The Department of State is holding special Passport Acceptance Fairs across the United States to help you get your passport this Spring. Adults who are first time applicants and all children can apply early and avoid the rush! New events will be added every Monday.
Please see the current list of events here. Events are grouped by state, so you may have to scroll down to find an event near you.

Most events are for first time applicants and children using Form DS-11 to apply.

If you are eligible to renew your passport, you should renew by mail. For instructions, see Renew by Mail.

Remedies for Excessive Case Delays 

Pursuant to the Adminstrative Procedures Act, if an I-485 adjustment of status or citizenship application is being unreasonably delayed, an individual may file a Writ of Mandamus to force U.S. Citizenship and Immigration Services (USCIS) to make a decision on the application. Not only is the duty of USCIS to adjudicate a petition a mandatory one, courts have upheld that the duty should also be completed within a reasonable time period.
This suit must be filed in the federal district court with jurisdiction over the director of the local USCIS office that has delayed the decision on the application. The court may grant or deny the application, or send the case back to USCIS for a decision.

For more information about these services, please schedule a consultation at 978-905-9992.

Naturalization Process for Military Servicemen

Generally

You may qualify for naturalization if one of the following requirements is met: You have been a permanent resident for at least 5 years; You have been a permanent resident for 3 years or more and meet all eligibility requirements to file as a spouse of a U.S. citizen; You have qualifying service in the U.S. armed forces; Your child may qualify for naturalization if you are a U.S. citizen, the child was born outside the U.S., the child is currently residing outside the U.S., and all other eligibility requirements are met. More specifically, applicants are required to show that they have: Resided continuously in the U.S. for five years before applying, (see legal basis), or Resided continuously in the U.S. for three years in the case of qualified spouses of U.S. citizens.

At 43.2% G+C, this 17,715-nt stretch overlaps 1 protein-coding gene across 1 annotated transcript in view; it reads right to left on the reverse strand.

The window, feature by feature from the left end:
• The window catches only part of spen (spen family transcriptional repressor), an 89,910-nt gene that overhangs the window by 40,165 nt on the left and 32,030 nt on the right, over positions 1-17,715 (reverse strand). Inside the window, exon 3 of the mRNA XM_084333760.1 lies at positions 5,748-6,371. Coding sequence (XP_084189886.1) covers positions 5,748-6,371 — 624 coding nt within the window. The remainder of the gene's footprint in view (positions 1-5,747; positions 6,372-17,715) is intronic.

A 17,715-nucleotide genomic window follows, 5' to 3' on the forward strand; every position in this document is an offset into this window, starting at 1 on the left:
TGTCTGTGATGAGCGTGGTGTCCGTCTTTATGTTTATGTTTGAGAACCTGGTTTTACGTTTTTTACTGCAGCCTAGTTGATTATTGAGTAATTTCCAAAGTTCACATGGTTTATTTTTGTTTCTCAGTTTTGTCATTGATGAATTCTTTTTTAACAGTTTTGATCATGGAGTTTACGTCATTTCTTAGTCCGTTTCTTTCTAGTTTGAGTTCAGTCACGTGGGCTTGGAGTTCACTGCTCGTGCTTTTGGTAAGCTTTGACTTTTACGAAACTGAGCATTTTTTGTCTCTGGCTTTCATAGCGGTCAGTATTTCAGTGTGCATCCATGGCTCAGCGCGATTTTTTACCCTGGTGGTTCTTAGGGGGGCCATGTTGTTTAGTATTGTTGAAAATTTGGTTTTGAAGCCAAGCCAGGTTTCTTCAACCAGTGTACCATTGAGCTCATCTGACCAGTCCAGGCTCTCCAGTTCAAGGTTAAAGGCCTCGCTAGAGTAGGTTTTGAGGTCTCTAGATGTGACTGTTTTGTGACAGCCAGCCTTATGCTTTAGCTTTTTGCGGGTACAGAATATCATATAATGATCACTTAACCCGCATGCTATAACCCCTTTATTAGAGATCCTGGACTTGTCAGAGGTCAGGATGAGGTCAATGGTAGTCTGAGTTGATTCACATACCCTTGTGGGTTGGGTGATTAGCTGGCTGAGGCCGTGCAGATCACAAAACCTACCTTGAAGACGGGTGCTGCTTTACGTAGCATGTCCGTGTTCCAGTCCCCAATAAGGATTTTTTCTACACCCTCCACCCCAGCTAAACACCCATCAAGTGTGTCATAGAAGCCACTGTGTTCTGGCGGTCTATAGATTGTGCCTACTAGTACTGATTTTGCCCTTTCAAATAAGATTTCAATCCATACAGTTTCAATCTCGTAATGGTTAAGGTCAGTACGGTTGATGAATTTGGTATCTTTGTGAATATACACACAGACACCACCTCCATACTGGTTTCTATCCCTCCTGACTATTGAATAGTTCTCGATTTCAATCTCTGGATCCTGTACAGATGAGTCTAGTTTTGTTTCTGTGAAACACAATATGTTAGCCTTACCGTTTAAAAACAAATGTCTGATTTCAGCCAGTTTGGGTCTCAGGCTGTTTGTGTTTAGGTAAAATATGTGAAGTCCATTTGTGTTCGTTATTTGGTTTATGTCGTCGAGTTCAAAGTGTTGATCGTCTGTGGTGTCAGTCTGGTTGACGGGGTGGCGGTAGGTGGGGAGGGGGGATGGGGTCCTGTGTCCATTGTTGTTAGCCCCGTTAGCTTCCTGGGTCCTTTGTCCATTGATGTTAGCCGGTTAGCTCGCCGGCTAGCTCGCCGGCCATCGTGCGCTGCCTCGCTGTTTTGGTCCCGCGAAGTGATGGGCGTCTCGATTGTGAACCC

Military Service Generally

Generally, qualifying military service includes service with one of the following branches: Army, Navy, Air Force, Marine Corps, Coast Guard, certain components of the National Guard and the Selected Reserve of the Ready Reserve. A member of the U.S. armed forces must meet the requirements and qualifications to become a citizen of the United States. He or she must demonstrate: Good moral character Knowledge of the English language Knowledge of U.S. government and history (civics), and Attachment to the United States by taking an Oath of Allegiance to the U.S. Constitution.

 

Service in Peacetime

Section 328 of the INA applies to all members of the U.S. armed forces and those already discharged from service. An individual may qualify for naturalization if he or she has: Served honorably in the U.S. armed forces for at least one year Obtained lawful permanent resident status, and Filed an application while still in the service or within six months of separation

 

Service During Periods of Hostility

Under special provisions in Section 329 of the INA, the President signed an executive order on July 3, 2002, authorizing all noncitizens who have served honorably in the U.S. armed forces on or after Sept. 11, 2001, to immediately file for citizenship. This order also covers veterans of certain designated past wars and conflicts. The authorization will remain in effect until a date designated by a future presidential executive order.

Oath Ceremony – What to Expect

Naturalization Continuous Residence Requirements

Naturalization Exceptions & Accommodations

Same Sex Marriage Immigration FAQs